With respect to trustees, the UFADA divides access into two categories: those in which the trustee is the original account holder and those in which a digital asset is placed in trust by the settlor. In the case of the former, access to digital assets and content of electronic communications is presumed. In the case of the latter, the trustee may only access the content of an electronic communication as authorized by the federal ECPA but is otherwise authorized to access the digital asset. The goal is to differentiate the trustee’s ability to view electronic communications from the trustee’s ability to administratively deal with the digital asset.
A fiduciary having the right to access a digital asset of an account holder may take any action the account holder may lawfully take regarding the digital asset; has, for the purpose of applicable electronic privacy laws, the lawful consent of the account holder for the custodian to divulge the content of an electronic communication to the fiduciary; and for the purpose of computer fraud or computer access laws is considered an “authorized user”.
The following points should be born in mind when contemplating access under the UFADA:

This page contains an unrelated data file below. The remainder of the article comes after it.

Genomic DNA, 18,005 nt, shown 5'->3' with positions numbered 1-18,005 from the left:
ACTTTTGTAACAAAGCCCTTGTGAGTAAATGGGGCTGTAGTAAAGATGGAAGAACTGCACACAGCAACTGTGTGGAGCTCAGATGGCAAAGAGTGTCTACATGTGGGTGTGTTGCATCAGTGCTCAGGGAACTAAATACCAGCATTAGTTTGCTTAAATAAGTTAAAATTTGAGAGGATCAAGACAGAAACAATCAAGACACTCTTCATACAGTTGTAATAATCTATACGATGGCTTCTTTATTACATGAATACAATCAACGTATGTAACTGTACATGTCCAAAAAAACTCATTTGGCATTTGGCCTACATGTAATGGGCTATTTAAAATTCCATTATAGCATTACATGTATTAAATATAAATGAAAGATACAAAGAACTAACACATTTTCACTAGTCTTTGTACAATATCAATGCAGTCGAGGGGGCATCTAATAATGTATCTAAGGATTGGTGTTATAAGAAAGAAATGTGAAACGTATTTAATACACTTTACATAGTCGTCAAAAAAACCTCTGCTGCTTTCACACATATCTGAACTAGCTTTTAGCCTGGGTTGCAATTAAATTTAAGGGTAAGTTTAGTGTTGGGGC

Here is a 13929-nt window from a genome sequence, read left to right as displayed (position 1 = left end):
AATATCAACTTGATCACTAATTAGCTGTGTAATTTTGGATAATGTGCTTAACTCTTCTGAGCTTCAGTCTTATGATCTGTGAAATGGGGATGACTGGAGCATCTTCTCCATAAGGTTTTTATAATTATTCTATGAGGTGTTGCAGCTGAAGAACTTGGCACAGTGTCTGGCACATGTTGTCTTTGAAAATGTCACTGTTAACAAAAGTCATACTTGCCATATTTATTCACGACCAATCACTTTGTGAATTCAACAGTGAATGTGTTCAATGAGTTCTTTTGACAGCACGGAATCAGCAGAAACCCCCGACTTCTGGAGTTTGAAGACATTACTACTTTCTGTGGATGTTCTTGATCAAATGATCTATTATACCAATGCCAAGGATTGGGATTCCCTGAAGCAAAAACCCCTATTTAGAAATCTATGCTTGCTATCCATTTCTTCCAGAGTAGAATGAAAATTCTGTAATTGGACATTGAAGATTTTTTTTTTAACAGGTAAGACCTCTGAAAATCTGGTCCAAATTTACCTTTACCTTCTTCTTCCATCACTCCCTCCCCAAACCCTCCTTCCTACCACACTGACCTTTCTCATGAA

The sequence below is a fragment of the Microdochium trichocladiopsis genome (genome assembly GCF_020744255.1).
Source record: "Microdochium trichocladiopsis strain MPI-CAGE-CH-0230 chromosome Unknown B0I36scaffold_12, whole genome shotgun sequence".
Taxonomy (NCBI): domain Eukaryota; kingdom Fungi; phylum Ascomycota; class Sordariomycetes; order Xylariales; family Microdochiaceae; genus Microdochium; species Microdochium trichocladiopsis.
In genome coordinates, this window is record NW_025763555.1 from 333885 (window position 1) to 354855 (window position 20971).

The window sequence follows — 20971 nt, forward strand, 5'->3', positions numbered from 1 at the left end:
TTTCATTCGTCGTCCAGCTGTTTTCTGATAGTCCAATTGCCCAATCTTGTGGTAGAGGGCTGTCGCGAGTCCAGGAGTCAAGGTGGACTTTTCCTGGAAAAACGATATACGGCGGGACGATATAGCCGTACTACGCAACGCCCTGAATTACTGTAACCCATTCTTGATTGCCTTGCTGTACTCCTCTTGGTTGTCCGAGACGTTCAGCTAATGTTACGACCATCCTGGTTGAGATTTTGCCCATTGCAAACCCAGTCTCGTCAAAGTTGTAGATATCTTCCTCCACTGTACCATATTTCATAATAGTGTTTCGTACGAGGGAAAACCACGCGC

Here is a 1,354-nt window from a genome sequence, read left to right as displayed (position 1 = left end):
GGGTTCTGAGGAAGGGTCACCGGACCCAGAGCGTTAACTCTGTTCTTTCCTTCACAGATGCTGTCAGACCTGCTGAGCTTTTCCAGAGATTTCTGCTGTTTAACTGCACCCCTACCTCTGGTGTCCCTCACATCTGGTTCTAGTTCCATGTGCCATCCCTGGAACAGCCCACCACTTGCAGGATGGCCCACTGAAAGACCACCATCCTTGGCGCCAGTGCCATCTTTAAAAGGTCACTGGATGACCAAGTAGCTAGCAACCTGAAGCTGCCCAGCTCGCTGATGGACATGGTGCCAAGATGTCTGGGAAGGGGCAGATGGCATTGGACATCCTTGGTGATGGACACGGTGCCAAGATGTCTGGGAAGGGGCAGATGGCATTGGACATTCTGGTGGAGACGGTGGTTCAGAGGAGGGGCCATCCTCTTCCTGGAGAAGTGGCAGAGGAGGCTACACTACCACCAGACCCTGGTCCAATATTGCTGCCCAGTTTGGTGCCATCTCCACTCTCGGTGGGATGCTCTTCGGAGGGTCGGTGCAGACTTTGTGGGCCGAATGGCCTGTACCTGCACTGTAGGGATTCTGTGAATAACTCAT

- A fiduciary needing access to a password protected account will generally be granted access by the service provider under the model act.
- If the “terms of service agreement” permit a fiduciary to transfer a digital account, then the account may be transferred in accordance with the agreement, NOT pursuant to the UFADA which only deals with access to, not transfer of, digital assets.
- A fiduciary may receive a “catalogue” of electronic communications from a service provider.
- A fiduciary may view the content of the items in the catalogue only if allowed under the terms of the ECPA.
Fiduciaries with the right to access a digital asset have the right, upon request, to access the asset, control it and obtain a copy of it, subject to copyright law.
Fiduciaries demonstrate their authority by:
- In the case of a personal representative, by a certified copy of letters of appointment or court order;
- In the case of a guardian or conservator, by a certified copy of a court order;
- In the case of an agent, by original or copy of the power of attorney with a certification by the agent under penalty of perjury that the power of attorney is in effect; and
- In the case of a trustee by a certified copy of the trust instrument or a trust certification, described in the model act, that authorizes the trustee to exercise authority over the digital asset. (The model act also deals with issues surrounding demands by the service provider for the trust instrument in spite of the trust certification.)
A custodian must comply with the request for access by a fiduciary within 60 days of receipt of the request’s receipt. Custodians acting in good faith under the model act are granted immunity from liability for failure to comply with the UFADA.
While it is unclear if Maryland will adopt the UFADA in whole or in part in the 2015 legislative session, an earlier “version” of the model act is in effect in Delaware as of January 1, 2015 and it has become the first state to pass adoption.